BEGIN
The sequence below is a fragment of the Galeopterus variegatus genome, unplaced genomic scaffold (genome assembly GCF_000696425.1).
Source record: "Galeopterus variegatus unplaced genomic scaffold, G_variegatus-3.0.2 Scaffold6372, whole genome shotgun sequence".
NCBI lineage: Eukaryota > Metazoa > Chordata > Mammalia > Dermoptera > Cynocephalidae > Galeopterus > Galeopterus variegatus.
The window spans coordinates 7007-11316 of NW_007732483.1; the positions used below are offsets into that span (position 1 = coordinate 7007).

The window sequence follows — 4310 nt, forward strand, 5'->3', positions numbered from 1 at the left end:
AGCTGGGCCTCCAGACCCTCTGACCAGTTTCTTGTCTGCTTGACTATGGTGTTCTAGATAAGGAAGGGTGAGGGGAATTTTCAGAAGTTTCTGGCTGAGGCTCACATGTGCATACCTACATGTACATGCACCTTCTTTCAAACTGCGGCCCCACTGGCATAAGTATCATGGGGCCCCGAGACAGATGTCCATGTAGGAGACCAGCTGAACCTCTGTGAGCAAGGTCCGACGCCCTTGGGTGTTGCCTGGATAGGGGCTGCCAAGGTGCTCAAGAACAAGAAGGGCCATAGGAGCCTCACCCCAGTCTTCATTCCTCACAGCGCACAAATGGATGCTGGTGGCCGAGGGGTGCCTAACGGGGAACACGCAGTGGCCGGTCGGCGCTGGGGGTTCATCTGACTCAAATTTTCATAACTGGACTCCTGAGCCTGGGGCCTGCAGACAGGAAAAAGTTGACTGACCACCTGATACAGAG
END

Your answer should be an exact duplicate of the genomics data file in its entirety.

The sequence below is a fragment of the Galeopterus variegatus genome, unplaced genomic scaffold (genome assembly GCF_000696425.1).
Source record: "Galeopterus variegatus unplaced genomic scaffold, G_variegatus-3.0.2 Scaffold6372, whole genome shotgun sequence".
NCBI lineage: Eukaryota > Metazoa > Chordata > Mammalia > Dermoptera > Cynocephalidae > Galeopterus > Galeopterus variegatus.
The window spans coordinates 7007-11316 of NW_007732483.1; the positions used below are offsets into that span (position 1 = coordinate 7007).

The window sequence follows — 4310 nt, forward strand, 5'->3', positions numbered from 1 at the left end:
AGCTGGGCCTCCAGACCCTCTGACCAGTTTCTTGTCTGCTTGACTATGGTGTTCTAGATAAGGAAGGGTGAGGGGAATTTTCAGAAGTTTCTGGCTGAGGCTCACATGTGCATACCTACATGTACATGCACCTTCTTTCAAACTGCGGCCCCACTGGCATAAGTATCATGGGGCCCCGAGACAGATGTCCATGTAGGAGACCAGCTGAACCTCTGTGAGCAAGGTCCGACGCCCTTGGGTGTTGCCTGGATAGGGGCTGCCAAGGTGCTCAAGAACAAGAAGGGCCATAGGAGCCTCACCCCAGTCTTCATTCCTCACAGCGCACAAATGGATGCTGGTGGCCGAGGGGTGCCTAACGGGGAACACGCAGTGGCCGGTCGGCGCTGGGGGTTCATCTGACTCAAATTTTCATAACTGGACTCCTGAGCCTGGGGCCTGCAGACAGGAAAAAGTTGACTGACCACCTGATACAGAG